Theatrical Releases This Week
Director: James McTeigue
R; 110 mins
The macabre and lurid tales of Edgar Allan Poe are vividly brought to life – and death – in this stylish, gothic thriller starring John Cusack as the infamous author. When a madman begins committing horrific murders inspired by Poe’s darkest works, a young Baltimore detective (Luke Evans) joins forces with Poe in a quest to get inside the killer’s mind in order to stop him from making every one of Poe’s brutal stories a blood chilling reality. A deadly game of cat and mouse ensues, which escalates when Poe’s love (Alice Eve) becomes the next target. (Synopsis by Relativity)
An extremely poor attempt at weaving together multiple Poe tales which doesn’t make enough sense to be compelling, much less enjoyable. Cusack does his best to try to save the film, but is ultimately dragged down by the plot. Apparently Robert Downey, Jr. wasn’t available to reprise his goth Sherlock Holmes. Think of this as a poor adaptation of “Se7en” meets a 19th-century period piece.
The Five-Year Engagement
Director: Nicholas Stoller
R; 124 mins
The director and writer/star of Forgetting Sarah Marshall reteam for the irreverent comedy The Five-Year Engagement. Beginning where most romantic comedies end, the new film from director Nicholas Stoller, producer Judd Apatow (Knocked Up, The 40-Year-Old Virgin) and Rodney Rothman (Get Him to the Greek) looks at what happens when an engaged couple, Jason Segel and Emily Blunt, keeps getting tripped up on the long walk down the aisle. (Synopsis by Universal)
Parts of this film are really good–but those parts are buried beneath disengaged and artificial situations used to push for laughs. Segel and Blunt have enough chemistry on screen to make the film enjoyable. Still, it tries too hard to be “Forgetting Sarah Marshall” at points.
Director: Boaz Yakin
R; 95 mins
A second-rate cage fighter on the mixed martial arts circuit, Luke Wright lives a numbing life of routine beatings and chump change…until the day he blows a rigged fight. Wanting to make an example of him, the Russian Mafia murders his family and banishes him from his life forever, leaving Luke to wander the streets of New York destitute, haunted by guilt, and tormented by the knowledge that he will always be watched, and anyone he develops a relationship with will also be killed. But when he witnesses a frightened twelve-year-old Chinese girl, Mei, being pursued by the same gangsters who killed his wife, Luke impulsively jumps to action…and straight into the heart of a deadly high-stakes war. (Synopsis by Lionsgate)
The perfect movie for fans of Jason Statham films, since it runs on the same idea as every Statham film – kill, maim, and fight everything in sight and don’t worry about having a script that actually makes sense. Lots of energy and action, but also a lot of action-movie clichés.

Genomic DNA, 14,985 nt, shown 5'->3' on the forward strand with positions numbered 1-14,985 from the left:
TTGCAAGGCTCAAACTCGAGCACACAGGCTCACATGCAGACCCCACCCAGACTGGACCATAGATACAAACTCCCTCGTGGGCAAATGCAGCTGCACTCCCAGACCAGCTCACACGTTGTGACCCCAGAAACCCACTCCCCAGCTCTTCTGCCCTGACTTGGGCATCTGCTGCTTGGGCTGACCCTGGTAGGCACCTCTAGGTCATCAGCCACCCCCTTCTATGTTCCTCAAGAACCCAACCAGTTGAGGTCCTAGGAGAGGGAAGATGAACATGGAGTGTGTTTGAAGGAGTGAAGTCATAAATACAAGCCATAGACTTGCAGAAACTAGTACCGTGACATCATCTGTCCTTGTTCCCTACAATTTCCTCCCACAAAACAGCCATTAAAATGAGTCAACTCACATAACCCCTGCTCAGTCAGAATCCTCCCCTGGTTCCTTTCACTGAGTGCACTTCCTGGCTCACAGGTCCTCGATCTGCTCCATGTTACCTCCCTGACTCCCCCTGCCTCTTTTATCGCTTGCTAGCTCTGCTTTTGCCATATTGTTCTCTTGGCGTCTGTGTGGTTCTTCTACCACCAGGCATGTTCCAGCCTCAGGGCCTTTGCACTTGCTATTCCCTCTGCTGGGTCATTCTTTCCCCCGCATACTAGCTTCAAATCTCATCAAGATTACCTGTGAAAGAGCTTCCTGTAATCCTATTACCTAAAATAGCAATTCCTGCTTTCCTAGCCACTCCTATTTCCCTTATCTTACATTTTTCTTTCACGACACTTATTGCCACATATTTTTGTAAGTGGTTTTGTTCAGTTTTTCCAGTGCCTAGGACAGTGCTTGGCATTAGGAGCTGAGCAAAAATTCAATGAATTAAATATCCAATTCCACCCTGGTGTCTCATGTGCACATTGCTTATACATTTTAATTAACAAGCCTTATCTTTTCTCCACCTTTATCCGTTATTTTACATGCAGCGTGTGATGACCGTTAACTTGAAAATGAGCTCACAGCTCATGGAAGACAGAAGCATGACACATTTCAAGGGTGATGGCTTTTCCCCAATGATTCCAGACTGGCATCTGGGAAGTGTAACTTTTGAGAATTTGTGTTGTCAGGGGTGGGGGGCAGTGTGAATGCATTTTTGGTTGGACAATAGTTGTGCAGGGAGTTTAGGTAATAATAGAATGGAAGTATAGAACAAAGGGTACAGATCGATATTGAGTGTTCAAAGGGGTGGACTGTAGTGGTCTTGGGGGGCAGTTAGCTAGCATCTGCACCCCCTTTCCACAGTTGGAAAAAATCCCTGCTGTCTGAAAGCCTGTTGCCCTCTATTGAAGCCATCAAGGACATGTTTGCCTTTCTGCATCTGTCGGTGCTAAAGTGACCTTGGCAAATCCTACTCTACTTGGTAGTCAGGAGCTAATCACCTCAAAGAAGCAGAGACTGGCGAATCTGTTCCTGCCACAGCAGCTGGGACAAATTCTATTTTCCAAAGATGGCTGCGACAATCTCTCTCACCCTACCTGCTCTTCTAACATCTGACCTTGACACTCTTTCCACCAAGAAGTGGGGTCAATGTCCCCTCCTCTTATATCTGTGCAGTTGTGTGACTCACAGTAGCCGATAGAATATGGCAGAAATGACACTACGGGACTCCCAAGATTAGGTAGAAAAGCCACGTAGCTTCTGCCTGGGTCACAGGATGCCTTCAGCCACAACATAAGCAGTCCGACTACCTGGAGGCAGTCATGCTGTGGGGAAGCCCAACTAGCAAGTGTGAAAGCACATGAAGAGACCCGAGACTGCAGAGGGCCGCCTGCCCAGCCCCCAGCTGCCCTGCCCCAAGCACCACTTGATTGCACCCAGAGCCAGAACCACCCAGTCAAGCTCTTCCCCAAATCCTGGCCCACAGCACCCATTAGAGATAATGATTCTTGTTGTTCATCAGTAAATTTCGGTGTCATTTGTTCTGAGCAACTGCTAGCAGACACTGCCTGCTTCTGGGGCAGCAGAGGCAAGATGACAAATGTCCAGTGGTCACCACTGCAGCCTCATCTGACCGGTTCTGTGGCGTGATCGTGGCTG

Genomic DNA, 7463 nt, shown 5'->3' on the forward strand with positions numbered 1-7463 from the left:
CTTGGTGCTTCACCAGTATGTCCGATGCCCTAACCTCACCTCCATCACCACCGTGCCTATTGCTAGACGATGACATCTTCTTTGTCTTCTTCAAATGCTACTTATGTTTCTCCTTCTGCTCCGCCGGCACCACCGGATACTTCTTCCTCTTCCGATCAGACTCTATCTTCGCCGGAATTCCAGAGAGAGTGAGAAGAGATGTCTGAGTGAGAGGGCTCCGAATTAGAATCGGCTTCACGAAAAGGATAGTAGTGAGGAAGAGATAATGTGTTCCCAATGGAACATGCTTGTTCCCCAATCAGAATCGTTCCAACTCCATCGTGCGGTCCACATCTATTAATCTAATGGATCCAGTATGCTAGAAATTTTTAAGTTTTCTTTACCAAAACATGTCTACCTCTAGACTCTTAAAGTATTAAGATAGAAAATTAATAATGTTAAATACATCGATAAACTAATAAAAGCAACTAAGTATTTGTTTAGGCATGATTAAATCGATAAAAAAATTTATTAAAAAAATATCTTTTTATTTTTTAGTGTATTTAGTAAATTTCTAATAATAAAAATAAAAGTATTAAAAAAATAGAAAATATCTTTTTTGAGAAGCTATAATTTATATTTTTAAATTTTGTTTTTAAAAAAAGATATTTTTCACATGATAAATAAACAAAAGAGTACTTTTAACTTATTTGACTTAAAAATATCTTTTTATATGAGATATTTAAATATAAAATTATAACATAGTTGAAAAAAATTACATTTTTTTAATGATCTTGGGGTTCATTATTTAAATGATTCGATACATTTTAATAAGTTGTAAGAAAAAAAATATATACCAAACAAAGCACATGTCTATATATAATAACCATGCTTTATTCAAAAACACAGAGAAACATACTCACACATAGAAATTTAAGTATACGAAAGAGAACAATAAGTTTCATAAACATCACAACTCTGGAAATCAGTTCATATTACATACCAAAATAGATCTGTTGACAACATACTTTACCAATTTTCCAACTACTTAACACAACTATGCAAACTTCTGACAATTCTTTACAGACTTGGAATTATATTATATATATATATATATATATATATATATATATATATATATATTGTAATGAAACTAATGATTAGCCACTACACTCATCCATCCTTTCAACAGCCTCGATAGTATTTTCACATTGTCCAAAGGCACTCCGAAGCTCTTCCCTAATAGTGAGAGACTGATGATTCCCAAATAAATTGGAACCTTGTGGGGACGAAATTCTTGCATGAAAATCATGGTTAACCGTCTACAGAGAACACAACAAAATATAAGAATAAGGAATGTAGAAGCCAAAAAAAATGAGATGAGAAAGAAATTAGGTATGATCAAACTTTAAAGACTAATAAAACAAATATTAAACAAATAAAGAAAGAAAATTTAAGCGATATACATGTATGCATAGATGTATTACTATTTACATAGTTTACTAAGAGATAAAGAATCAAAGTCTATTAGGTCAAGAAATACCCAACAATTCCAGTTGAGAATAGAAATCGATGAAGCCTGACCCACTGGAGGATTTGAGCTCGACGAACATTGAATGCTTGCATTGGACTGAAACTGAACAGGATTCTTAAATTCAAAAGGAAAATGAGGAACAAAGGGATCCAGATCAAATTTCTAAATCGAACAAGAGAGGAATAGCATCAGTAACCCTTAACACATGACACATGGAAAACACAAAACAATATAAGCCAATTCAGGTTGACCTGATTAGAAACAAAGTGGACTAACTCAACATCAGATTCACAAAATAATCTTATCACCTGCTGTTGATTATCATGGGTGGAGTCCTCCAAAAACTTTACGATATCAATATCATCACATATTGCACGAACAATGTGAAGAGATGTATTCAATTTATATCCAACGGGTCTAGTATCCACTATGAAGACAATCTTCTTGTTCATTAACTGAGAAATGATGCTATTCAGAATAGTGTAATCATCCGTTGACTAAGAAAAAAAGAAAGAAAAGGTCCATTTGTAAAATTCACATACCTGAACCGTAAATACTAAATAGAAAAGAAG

Pirates! Band of Misfits
Director: Peter Lord
PG; 1 hr. 27 min.
In The Pirates! Band of Misfits, Hugh Grant stars in his first animated role as the luxuriantly bearded Pirate Captain – a boundlessly enthusiastic, if somewhat less-than-successful, terror of the High Seas. With a rag-tag crew at his side (Martin Freeman, Brendan Gleeson, Russell Tovey, and Ashley Jensen), and seemingly blind to the impossible odds stacked against him, the Captain has one dream: to beat his bitter rivals Black Bellamy (Jeremy Piven) and Cutlass Liz (Salma Hayek) to the much coveted Pirate Of The Year Award. It’s a quest that takes our heroes from the shores of exotic Blood Island to the foggy streets of Victorian London. Along the way they battle a diabolical queen (Imelda Staunton) and team up with a haplessly smitten young scientist (David Tennant), but never lose sight of what a pirate loves best: adventure! (Synopsis by Sony)
A family comedy that’s not just for the kids, the celebrated Aardman studio (“Arthur Christmas,” “Wallace and Gromit”) produces another winner. Even with a tendency toward British humor, there are enough running gags to keep the film engaging to an American audience–and maybe make up for the last two “Pirates of the Caribbean” movies.
DVD Releases This Week
Director: Baltasar Kormákur
R, 1 hr. 49 min.
Chris Farraday (Mark Wahlberg) long ago abandoned his life of crime, but after his brother-in-law, Andy (Caleb Landry Jones), botches a drug deal for his ruthless boss, Tim Briggs (Giovanni Ribisi), Chris is forced back into doing what he does best- running contraband-to settle Andy’s debt. Chris is a legendary smuggler and quickly assembles a crew with the help of his best friend, Sebastian (Ben Foster), for one final run to Panama and back, hoping to return with millions in counterfeit bills. Things quickly fall apart and with only hours to reach the cash, Chris must use his rusty skills to successfully navigate a treacherous criminal network of brutal drug lords, cops and hit men before his wife, Kate (Kate Beckinsale), and sons become their target. (Synopsis by the Official Site)
A B-level action caper that feels overly familiar. Wahlberg has outgrown this type of film, and it shows, as does little more than cash a check as he wanders through the role. While there are exciting individual scenes, they never mesh together to make anything palatable.